Thomas Dane Gallery, London
14 October – 15 November 2014
by HARRY THORNE
Steve McQueen’s Ashes is a portmanteau of old and new, of beauty and brutality. While the two sculptures and the short film – which are currently on show at Thomas Dane Gallery in London – are recent works in many respects, they are also products of centuries of violent histories and untimely deaths.
Projected on to a standalone screen, the slender black figure of the eponymous Ashes stands on the foredeck of an orange boat. As the vessel struggles to find a smooth path through cobalt surf, the young man smiles. He sits, he stands, he poses and he falls into the wake. This is a simple image of happiness immortalised by rough Super-8 film. Eyes fixed on the camera, muscles flexed, Ashes is a vision of childish playfulness and arrogance. The legendary cinematographer Robert Müller originally captured him in 2002 when he and McQueen were in Grenada to make Carib’s Leap – a short film memorialising the Carib Indians of 1651 who jumped to their deaths to avoid the control of the conquering French forces – but the footage of Ashes was shelved. While the material depicts a free, youthful vivacity, at that point it was one-dimensional, far from a finished work.
What has elevated these visuals is the overlaying of a more recent soundtrack, recorded in 2013. As the dark figurehead of Ashes continues to play at the front of the boat, two heavy Grenadian accents tell the story of his premature death. Returning to Grenada last year, where his own parents were born, McQueen enquired as to Ashes’ whereabouts. As the young man again turns and smiles at the camera, the answer to McQueen’s question floats across the gallery. The Grenadian locals describe how, one day, Ashes found a parcel of drugs on the island – drugs that he was convinced would make him rich. But as days passed by, men came and found their way to Ashes. The camera pans up from his slender legs to his faded blue shorts and settles on his smiling face. “And then they shoot him in the hand for him to let go of what he was holding,” the voiceover intones. “And when they shoot him in the hand, he let go but he tried to run and then they shoot him in the back and when he fell one of them guys went over to him and shoot him up around his belly and his legs and thing.” Yet again, Ashes falls into the sea. “And that was about it,” he says, leaving nothing to accompany the images but the sound of the boat’s bow repeatedly pressing into the waves.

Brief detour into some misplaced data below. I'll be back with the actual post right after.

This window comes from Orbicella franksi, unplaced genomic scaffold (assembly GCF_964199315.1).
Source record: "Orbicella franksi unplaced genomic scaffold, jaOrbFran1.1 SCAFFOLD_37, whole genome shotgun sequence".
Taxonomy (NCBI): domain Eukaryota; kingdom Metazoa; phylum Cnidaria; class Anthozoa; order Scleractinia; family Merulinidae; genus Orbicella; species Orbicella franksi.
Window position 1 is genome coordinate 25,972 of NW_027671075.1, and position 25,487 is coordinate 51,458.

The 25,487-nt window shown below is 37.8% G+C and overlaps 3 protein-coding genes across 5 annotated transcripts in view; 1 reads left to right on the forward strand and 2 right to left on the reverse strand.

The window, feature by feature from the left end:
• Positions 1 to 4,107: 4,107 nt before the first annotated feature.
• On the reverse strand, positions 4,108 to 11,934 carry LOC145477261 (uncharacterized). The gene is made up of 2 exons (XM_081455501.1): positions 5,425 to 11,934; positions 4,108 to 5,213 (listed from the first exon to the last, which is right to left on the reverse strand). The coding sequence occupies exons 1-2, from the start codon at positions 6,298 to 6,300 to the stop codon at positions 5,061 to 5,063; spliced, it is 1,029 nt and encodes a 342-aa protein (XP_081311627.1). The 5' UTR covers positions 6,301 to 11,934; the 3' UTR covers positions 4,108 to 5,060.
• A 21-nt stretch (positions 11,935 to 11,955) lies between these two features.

It is this juxtaposition that makes Ashes so striking. The combination of the mesmerising visuals and the painful voiceover creates an anxious and unavoidable conflict within the viewer. That this affecting area of tension is present at all is a testament to McQueen’s talent as a director. While the footage itself has existed for 12 years, its significance was exposed only at a much later point via the overlaying of the soundtrack. Dave Hickey writes in After the Great Tsunami: “As long as nothing but ‘the beautiful’ is rendered ‘beautifully’, there is no friction, no subversive pleasure, and things do not change.” It was McQueen who chose to shelve the original footage, who saw it as beautiful yet somehow insufficient, just as it was McQueen who married the video with the harrowing story several years later. Without the backstory of Ashes’ murder, there is no friction but simply comfort, and as many of McQueen’s works illustrate, from the early art-films Bear (1993) and Just Above My Head (1996) to the later feature films such as Shame (2011) and 12 Years a Slave (2013), he rarely settles for the comfortable.
Broken Column, a pair of sculptural accompaniments to Ashes, sit within Thomas Dane’s secondary space further up Duke Street. The two black columns lie in adjacent rooms, identical in every way bar their size and presentation – one is more than two metres high and is atop a wooden packing crate; the other, a quarter of the size, stands behind Perspex on a white plinth. Both are built from the same jet-black Zimbabwean granite, both are fragments, struck in half at a midpoint, and both have a resonance of death. The columns cannot, however, be seen as the reification of Ashes’ death alone. There is a doubling present in the sculptural works just as there is in the film. McQueen is centring and paying homage to the many untimely deaths of young, black men both in Grenada and further afield. While the masonry of both the full-size sculpture and the small-scale simulacrum is flawless, each form is also fractured, denied the opportunity to exist as a complete, accomplished form. As we circle the rough cross-sections of the granite obelisks, we might recall the shocked face of the precocious Ashes falling from the boat.
McQueen is an artist who rediscovers and choreographs, playing the part of collagist as he assembles fragments of history. He records, selects, refuses, archives, arranges and composes in order to create a striking composite that generates friction, to borrow Hickey’s phrase once more. He grasps a pre-existing aspect and mechanises it, concealing beneath its outer shell a nexus of comment and questioning. He takes a video of a young Grenadian boy, and converts it into a monument to those countless others who have died premature and unnecessary deaths.